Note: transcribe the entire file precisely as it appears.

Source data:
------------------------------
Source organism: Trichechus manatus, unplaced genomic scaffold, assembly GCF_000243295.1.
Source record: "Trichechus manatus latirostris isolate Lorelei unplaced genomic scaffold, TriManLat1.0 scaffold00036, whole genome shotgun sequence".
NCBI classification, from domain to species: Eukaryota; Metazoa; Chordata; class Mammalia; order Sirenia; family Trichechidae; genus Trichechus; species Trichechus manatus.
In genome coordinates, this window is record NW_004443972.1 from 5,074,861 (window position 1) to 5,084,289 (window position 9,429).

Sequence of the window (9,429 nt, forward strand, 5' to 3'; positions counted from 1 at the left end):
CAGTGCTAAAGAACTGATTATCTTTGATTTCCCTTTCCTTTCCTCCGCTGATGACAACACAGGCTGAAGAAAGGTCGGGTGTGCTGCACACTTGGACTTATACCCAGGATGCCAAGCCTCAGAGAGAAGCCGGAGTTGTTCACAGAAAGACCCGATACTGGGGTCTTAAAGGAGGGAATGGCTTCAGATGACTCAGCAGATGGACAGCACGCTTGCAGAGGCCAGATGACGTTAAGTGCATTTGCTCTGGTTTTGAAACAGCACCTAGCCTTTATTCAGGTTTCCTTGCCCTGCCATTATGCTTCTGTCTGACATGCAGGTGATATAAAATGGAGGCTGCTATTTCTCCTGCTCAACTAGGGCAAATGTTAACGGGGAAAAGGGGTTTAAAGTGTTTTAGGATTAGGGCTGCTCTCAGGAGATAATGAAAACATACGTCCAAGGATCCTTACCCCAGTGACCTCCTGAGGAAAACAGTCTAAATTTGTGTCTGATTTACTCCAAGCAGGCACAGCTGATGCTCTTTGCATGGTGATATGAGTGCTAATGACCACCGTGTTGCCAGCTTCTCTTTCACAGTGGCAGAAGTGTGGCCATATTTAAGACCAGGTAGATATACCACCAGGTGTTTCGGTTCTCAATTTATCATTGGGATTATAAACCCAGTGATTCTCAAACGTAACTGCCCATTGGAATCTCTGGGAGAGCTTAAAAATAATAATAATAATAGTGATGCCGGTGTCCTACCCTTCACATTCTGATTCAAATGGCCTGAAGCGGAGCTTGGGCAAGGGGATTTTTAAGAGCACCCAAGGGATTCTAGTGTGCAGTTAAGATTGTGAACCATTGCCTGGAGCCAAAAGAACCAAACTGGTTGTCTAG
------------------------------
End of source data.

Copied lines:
Source organism: Trichechus manatus, unplaced genomic scaffold, assembly GCF_000243295.1.
Source record: "Trichechus manatus latirostris isolate Lorelei unplaced genomic scaffold, TriManLat1.0 scaffold00036, whole genome shotgun sequence".
NCBI classification, from domain to species: Eukaryota; Metazoa; Chordata; class Mammalia; order Sirenia; family Trichechidae; genus Trichechus; species Trichechus manatus.
In genome coordinates, this window is record NW_004443972.1 from 5,074,861 (window position 1) to 5,084,289 (window position 9,429).

Sequence of the window (9,429 nt, forward strand, 5' to 3'; positions counted from 1 at the left end):
CAGTGCTAAAGAACTGATTATCTTTGATTTCCCTTTCCTTTCCTCCGCTGATGACAACACAGGCTGAAGAAAGGTCGGGTGTGCTGCACACTTGGACTTATACCCAGGATGCCAAGCCTCAGAGAGAAGCCGGAGTTGTTCACAGAAAGACCCGATACTGGGGTCTTAAAGGAGGGAATGGCTTCAGATGACTCAGCAGATGGACAGCACGCTTGCAGAGGCCAGATGACGTTAAGTGCATTTGCTCTGGTTTTGAAACAGCACCTAGCCTTTATTCAGGTTTCCTTGCCCTGCCATTATGCTTCTGTCTGACATGCAGGTGATATAAAATGGAGGCTGCTATTTCTCCTGCTCAACTAGGGCAAATGTTAACGGGGAAAAGGGGTTTAAAGTGTTTTAGGATTAGGGCTGCTCTCAGGAGATAATGAAAACATACGTCCAAGGATCCTTACCCCAGTGACCTCCTGAGGAAAACAGTCTAAATTTGTGTCTGATTTACTCCAAGCAGGCACAGCTGATGCTCTTTGCATGGTGATATGAGTGCTAATGACCACCGTGTTGCCAGCTTCTCTTTCACAGTGGCAGAAGTGTGGCCATATTTAAGACCAGGTAGATATACCACCAGGTGTTTCGGTTCTCAATTTATCATTGGGATTATAAACCCAGTGATTCTCAAACGTAACTGCCCATTGGAATCTCTGGGAGAGCTTAAAAATAATAATAATAATAGTGATGCCGGTGTCCTACCCTTCACATTCTGATTCAAATGGCCTGAAGCGGAGCTTGGGCAAGGGGATTTTTAAGAGCACCCAAGGGATTCTAGTGTGCAGTTAAGATTGTGAACCATTGCCTGGAGCCAAAAGAACCAAACTGGTTGTCTAG